Toyota Backs Flying Car Project Started by Its Employees

Toyota is investing in a flying-car project that started as an extracurricular activity for some of its workers.

byStephen Edelstein|
Toyota Backs Flying Car Project Started by Its Employees


The flying car is an idea that is apparently too cool to kill. Despite decades of failures, and the questionable proposition of average, distraction-prone drivers piloting flying machines, flying cars continue to make headlines. Following Airbus and Uber, Toyota is the latest large corporation to show interest in flying cars. It plans to invest 40 million yen ($352,982) in Cartivator, a flying-car project started by a group of its own employees. 

Since 2012, about 30 Toyota employees have been working on the project in their spare time, according to Nikkei Asian Review. Cartivator hopes to conduct its first manned test flight by the end of 2018, and have a production-ready flying car completed by 2020, in time to show it off at the Olympics in Tokyo.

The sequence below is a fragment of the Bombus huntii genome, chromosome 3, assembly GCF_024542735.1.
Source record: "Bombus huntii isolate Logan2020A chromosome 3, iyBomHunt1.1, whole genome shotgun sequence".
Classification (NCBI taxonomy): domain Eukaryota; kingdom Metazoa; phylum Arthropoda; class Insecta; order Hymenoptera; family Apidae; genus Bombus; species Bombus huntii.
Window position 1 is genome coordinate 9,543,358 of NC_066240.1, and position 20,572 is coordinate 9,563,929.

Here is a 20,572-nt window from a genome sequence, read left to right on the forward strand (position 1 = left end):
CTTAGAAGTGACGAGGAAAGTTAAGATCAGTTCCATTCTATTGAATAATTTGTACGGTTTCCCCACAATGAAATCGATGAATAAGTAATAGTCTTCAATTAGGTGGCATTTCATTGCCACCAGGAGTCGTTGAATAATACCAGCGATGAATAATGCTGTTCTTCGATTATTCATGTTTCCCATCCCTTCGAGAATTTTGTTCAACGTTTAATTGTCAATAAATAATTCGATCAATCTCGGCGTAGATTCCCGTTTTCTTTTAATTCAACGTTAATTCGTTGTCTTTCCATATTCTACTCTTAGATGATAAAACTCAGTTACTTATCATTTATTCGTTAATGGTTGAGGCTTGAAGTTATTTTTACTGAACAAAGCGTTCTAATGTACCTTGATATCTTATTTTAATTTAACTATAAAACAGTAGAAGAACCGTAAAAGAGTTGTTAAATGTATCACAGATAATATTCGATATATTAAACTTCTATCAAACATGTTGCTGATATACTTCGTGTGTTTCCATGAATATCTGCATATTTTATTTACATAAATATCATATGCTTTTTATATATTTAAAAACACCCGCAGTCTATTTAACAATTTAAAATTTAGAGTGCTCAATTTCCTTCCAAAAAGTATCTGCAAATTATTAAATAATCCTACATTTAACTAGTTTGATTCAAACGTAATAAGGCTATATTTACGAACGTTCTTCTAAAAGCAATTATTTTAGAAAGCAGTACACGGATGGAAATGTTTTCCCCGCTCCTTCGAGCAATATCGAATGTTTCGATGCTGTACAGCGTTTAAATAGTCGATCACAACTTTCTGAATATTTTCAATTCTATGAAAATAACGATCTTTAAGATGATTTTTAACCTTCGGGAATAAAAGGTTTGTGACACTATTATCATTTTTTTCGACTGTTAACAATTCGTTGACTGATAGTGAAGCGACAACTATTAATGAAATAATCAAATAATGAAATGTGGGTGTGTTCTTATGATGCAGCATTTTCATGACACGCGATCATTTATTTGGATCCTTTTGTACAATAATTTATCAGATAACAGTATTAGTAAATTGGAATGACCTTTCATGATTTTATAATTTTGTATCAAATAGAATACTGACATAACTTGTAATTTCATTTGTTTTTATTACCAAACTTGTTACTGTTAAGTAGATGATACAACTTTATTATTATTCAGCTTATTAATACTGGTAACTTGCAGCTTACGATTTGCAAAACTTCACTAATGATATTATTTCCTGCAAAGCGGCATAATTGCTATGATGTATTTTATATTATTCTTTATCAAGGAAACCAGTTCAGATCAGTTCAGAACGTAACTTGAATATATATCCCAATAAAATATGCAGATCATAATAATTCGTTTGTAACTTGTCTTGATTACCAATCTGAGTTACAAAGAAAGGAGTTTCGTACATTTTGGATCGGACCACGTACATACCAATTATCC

Known as "Skydrive," Cartivator's design is billed as the world's smallest flying electric car. It has room for just one person, and can fly 10 meters (33 feet) above the ground at speeds up to 100 kph (62 mph). The vehicle will have vertical takeoff and landing capability, allowing it take off from a public road when the driver gets sick of sitting in traffic, according to Cartivator.

From the 1940s Aerocar to the more recent Terrafugia Transition and AeroMobil, flying cars have been a staple of startups and entrepreneurs for decades. While the concept hasn't really become more practical in the ensuing years, flying cars are now receiving more attention from large, established companies as well.

In 2020, the same year Toyota hopes to show off Cartivator's completed vehicle, Uber wants to start a flying taxi service in Dubai and Dallas. Airbus hopes to begin testing an autonomous flying car later this year. Even Google co-founder Larry Page is getting in on the action, although his new startup's Kitty Hawk Flyer looks more like a rejected Star Wars prop than a car.